And yet it is not illegal to classify information in order to protect oneself from logical consequences. Interesting tension there, innit?
posted by lupus_yonderboy at 5:05 PM on August 12, 2010 [9 favorites]


It's not clear how many -- if any at all -- of the Wikileaks Afghan documents were classified to hide wrongdoings on the part of the US. There are many which don't seem to reveal any wrongdoing at all. I think that Assange's position would have been stronger, and Obama's attempted prosecution of him more tenuous, if Wikileaks had only posted those documents which revealed wrongdoing.
posted by event at 5:14 PM on August 12, 2010


Its illegal to leak classified information. Period.

Not period. It seems to be a little more complicated.
posted by RobotVoodooPower at 6:54 PM on August 12, 2010 [2 favorites]


Its illegal to leak classified information. Period.

Golly, then it must be wrong! Exclamation mark!
posted by regicide is good for you at 7:09 PM on August 12, 2010 [2 favorites]


Its illegal to leak classified information. Period. Assange should be prosecuted.

Is it illegal for Australians to leak information classified by the American government? And anyway, this isn't just about WikiLeaks and the Afghan War Diary reports. The Obama administration's crackdown on leaks goes way beyond that. Even if you think the war diary stuff should not have been released, there's plenty of reason to be concerned about that larger trend.
posted by twirlip at 9:01 PM on August 12, 2010 [1 favorite]


This article is a hatchet job. Three cases is not a trend. The President doesn't get to decide who gets prosecuted. When leskers of classified information are identified they are prosecuted(except Dick Cheney). Assange may have to worry about Australian law more than US law.
posted by humanfont at 9:36 PM on August 12, 2010


As I understand it, Assange did not leak any classified information but merely repeated some information which had already been leaked to him by his source. I don't think he actually had clearance for the material in the first place! In the US, where you have somewhat free speech and no official secrets act, the only person in trouble is the leaker.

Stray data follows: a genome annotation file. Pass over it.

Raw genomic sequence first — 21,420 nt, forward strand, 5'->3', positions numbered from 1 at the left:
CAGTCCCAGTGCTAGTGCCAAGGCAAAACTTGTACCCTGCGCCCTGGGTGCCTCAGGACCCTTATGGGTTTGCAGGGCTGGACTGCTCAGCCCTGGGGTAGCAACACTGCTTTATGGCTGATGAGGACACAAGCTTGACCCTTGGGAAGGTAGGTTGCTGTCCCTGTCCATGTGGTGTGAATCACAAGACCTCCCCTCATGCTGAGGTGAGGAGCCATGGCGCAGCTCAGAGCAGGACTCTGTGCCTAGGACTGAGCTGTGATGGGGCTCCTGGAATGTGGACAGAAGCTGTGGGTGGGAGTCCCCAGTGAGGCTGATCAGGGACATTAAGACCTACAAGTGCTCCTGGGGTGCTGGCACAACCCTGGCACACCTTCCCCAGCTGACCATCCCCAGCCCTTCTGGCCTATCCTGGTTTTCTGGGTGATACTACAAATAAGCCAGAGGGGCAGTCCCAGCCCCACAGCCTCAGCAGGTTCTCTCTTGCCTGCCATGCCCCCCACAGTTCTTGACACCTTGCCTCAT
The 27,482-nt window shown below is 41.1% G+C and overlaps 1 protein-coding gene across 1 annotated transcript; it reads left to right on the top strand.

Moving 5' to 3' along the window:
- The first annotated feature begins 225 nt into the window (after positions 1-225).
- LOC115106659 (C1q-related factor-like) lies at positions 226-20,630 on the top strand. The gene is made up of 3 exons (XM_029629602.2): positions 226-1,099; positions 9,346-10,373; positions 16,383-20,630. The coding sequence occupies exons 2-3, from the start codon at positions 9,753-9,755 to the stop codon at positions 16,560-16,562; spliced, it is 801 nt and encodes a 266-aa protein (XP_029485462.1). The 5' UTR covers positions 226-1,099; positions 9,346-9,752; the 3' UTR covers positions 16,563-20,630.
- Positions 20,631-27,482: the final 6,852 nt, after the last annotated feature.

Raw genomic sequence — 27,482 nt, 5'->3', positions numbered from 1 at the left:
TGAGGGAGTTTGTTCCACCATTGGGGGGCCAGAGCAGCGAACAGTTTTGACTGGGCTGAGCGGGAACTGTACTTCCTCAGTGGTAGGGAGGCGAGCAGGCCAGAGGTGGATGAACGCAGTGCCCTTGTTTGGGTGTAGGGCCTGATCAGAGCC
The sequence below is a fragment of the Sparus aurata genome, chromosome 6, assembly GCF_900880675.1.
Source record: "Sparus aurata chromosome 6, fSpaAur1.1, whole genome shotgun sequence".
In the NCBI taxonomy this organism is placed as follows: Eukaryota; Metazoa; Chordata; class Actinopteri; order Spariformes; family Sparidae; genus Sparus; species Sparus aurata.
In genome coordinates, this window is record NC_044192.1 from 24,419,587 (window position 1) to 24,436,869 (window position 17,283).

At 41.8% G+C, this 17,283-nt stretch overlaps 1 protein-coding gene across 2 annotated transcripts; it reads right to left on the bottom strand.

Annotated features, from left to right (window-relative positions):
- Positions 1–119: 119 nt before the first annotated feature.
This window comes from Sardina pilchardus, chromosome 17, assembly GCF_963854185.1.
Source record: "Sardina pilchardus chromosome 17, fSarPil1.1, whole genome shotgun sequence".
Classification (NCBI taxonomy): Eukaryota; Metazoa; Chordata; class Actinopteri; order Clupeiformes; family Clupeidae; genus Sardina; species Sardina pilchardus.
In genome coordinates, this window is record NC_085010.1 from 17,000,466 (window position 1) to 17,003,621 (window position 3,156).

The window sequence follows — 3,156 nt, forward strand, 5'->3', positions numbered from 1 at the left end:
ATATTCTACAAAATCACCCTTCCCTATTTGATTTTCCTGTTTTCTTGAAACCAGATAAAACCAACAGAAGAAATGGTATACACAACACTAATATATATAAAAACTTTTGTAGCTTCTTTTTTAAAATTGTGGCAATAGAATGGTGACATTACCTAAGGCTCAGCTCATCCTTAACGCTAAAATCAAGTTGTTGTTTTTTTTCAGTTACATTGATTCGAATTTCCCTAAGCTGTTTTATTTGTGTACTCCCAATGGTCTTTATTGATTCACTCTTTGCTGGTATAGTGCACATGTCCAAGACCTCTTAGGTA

posted by larkery at 3:55 AM on August 13, 2010 [1 favorite]


The President doesn't get to decide who gets prosecuted.

From the article:
Risen’s 2008 subpoena expired with the term of the grand jury. Media watchers and intelligence officials presumed that the Merlin investigation would go the way of most fruitless searches. But after reviewing leftover leak cases from the Bush administration, the Obama Justice Department decided to revive this one. In April of this year, Risen received another subpoena to appear before the grand jury in Alexandria. [...] According to one former official, the government believes it has already identified a suspect, which could make Risen’s testimony not only unnecessary but also a violation of the department’s own guidelines on media subpoenas.
Personally, I'm not convinced that the Obama administration is being notably more aggressive than Bush. I think the conclusion of the article is a reasonable explanation for what's going on:
To view the administration’s aggressive pursuit of leakers and journalists as an artifact of the current presidency, or as some kind of extension of Obama’s innate intolerance for airing private disagreements, is to miss the greater influence that career government officials have over which cases to bring, and whom to subpoena.

“So much of the decision-making is made by the middle layers of the bureaucracy,” Feldstein says. “They function on autopilot. The career prosecutors don’t change from year to year. Their recommendations are probably the same whether Eric Holder is attorney general or Alberto Gonzales.”

The Justice Department is taking advantage of President Obama’s disdain for leaks by flexing a muscle that it’s been building for almost ten years as the tide has shifted from a protected press establishment toward a stronger prosecutorial force.
So this is a bigger trend that goes beyond just one administration. But at the end of the day, Obama bears responsibility for what his Justice Department does ... and his Justice Department is going after reporters in a way they wouldn't have ten years ago.
posted by twirlip at 12:02 PM on August 13, 2010


Its illegal to leak classified information. Period.

Assange should be prosecuted.


You're assuming that he was subject to U.S. law when he facilitated the leaks. Assange isn't a U.S. citizen and presumably wasn't publishing anything on U.S. servers. That's not a very compelling case that he or his actions are subject to U.S. jurisdiction.
posted by one more dead town's last parade at 8:18 PM on August 13, 2010


I wonder if it would be possible to prosecute Assange for breach of copyright?
posted by Joe in Australia at 4:04 AM on August 14, 2010